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Open AccessArticle

MNCE: Multi-Hop Node Localization Algorithm for Wireless Sensor Network Based on Error Correction

School of Computer and Communication Engineering, Zhengzhou University of Light Industry, Zhengzhou 450002, China
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Author to whom correspondence should be addressed.
Information 2020, 11(5), 269; https://doi.org/10.3390/info11050269
Received: 23 April 2020 / Revised: 12 May 2020 / Accepted: 15 May 2020 / Published: 18 May 2020

Abstract

Considering the problems of large error and high localization costs of current range-free localization algorithms, a MNCE algorithm based on error correction is proposed in this study. This algorithm decomposes the multi-hop distance between nodes into several small hops. The distance of each small hop is estimated by using the connectivity information of adjacent nodes; small hops are accumulated to obtain the initial estimated distance. Then, the error-correction rate based on the error-correction concept is proposed to correct the initial estimated distance. Finally, the location of the target node is resolved by total least square methods, according to the information on the anchor nodes and estimated distances. Simulation experiments show that the MNCE algorithm is superior to the similar types of localization algorithms.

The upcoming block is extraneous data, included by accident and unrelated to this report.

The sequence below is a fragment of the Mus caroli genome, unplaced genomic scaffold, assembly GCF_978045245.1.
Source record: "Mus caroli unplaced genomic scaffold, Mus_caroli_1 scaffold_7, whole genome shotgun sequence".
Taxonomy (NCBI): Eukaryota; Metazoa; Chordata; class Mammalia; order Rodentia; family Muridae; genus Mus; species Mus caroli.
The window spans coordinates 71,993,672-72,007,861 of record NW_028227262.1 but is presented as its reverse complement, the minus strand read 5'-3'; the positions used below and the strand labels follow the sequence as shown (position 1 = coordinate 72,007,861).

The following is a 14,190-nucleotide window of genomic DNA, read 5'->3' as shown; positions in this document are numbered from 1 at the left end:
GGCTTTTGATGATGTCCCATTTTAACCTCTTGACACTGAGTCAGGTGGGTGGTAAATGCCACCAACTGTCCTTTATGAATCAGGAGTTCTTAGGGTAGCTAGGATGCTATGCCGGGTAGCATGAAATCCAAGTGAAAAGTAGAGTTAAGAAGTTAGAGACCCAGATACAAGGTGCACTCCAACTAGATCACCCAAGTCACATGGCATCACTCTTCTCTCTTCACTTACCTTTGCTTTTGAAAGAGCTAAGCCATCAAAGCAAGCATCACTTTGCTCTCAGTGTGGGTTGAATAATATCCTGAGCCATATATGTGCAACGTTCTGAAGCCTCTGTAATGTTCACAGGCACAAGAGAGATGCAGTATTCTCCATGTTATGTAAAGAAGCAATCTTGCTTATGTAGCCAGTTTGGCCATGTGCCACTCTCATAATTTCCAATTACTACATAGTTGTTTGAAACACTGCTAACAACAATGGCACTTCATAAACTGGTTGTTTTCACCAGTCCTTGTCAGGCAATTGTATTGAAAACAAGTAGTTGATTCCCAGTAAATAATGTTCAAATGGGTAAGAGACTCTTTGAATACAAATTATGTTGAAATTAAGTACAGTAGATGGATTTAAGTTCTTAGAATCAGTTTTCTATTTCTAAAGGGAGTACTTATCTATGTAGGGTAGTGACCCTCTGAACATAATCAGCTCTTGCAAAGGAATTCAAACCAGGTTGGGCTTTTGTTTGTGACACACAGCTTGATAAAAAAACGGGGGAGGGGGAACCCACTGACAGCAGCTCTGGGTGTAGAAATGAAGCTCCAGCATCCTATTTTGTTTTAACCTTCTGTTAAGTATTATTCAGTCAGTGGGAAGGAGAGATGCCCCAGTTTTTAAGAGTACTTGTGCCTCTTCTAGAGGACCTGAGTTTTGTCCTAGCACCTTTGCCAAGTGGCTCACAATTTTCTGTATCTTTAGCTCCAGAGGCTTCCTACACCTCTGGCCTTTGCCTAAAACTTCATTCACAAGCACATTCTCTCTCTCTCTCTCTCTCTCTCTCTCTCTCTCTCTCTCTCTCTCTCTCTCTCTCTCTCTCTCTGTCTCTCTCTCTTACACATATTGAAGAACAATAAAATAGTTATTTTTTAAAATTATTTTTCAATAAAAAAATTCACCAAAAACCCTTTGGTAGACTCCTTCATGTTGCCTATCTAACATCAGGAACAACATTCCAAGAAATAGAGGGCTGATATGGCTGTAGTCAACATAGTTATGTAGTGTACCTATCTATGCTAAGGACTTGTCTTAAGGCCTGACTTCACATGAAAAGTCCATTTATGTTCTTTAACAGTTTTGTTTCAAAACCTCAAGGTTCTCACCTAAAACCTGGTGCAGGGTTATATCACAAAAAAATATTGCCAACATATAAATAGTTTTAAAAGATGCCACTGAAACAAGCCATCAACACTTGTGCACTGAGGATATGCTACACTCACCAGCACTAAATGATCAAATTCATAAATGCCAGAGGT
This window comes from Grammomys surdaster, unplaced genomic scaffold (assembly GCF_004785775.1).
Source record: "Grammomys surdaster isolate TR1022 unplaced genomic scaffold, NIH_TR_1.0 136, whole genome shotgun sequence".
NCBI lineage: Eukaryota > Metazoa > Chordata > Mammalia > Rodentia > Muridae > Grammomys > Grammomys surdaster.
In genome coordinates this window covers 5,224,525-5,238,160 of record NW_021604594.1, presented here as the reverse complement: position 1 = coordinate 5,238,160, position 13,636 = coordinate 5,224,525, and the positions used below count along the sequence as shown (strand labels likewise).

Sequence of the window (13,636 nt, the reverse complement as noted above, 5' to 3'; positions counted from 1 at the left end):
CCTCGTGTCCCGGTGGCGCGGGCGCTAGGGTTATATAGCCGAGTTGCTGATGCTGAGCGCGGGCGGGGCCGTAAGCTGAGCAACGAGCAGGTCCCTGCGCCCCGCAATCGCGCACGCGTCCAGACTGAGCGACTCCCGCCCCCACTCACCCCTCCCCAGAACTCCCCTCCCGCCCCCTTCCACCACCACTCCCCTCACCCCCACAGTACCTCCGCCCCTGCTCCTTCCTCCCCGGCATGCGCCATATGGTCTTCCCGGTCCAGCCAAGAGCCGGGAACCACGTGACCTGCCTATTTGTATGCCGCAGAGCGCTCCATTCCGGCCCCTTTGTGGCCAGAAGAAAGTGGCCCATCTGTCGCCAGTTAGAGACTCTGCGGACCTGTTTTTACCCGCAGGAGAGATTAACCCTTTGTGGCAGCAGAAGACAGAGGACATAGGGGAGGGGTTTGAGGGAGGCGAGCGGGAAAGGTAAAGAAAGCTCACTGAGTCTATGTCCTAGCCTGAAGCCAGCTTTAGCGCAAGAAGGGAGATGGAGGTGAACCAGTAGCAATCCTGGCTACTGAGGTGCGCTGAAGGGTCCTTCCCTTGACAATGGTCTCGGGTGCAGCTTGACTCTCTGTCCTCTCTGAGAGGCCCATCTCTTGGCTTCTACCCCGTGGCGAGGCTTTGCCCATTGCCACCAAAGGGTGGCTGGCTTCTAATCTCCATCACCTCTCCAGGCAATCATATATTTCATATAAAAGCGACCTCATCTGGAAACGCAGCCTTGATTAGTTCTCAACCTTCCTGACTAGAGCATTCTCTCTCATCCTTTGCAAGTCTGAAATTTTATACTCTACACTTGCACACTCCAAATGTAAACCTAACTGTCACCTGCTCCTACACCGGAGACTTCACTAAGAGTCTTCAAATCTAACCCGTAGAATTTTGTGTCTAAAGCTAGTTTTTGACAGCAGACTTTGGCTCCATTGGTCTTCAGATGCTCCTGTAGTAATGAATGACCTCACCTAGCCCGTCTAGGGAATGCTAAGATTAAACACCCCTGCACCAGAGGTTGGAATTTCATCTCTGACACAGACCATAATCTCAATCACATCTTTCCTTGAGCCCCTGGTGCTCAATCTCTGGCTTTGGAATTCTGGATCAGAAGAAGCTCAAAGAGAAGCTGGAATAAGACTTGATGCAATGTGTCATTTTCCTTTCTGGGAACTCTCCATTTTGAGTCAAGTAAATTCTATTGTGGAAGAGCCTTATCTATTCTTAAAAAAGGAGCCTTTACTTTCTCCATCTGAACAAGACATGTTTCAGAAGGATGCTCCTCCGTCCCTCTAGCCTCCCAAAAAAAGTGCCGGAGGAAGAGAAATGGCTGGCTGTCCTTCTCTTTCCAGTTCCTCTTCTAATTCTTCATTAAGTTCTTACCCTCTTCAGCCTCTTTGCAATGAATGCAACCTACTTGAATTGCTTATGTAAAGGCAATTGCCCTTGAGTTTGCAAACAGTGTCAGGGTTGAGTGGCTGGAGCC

Keywords: node localization; multi-hop; small hops; error correction; total least square method node localization; multi-hop; small hops; error correction; total least square method

1. Introduction

Wireless sensor networks (WSN) have a very wide range of practical applications [1], such as intrusion inspection, industrial automation, transportation, military, medical treatment, intelligent building, etc. WSN are commonly used for intelligent detection and response [2]. Nodes are deployed in specific environments to monitor whether the specific data of the target object is in the normal range. If an anomaly is detected, a response mechanism is triggered to respond. However, regardless of the direction to which it is applied, the information monitored by the sensor node deployed in the specified area will only work if location information is attached [3]. Otherwise, the information is meaningless. Hence, node localization is a pivotal part of any WSN.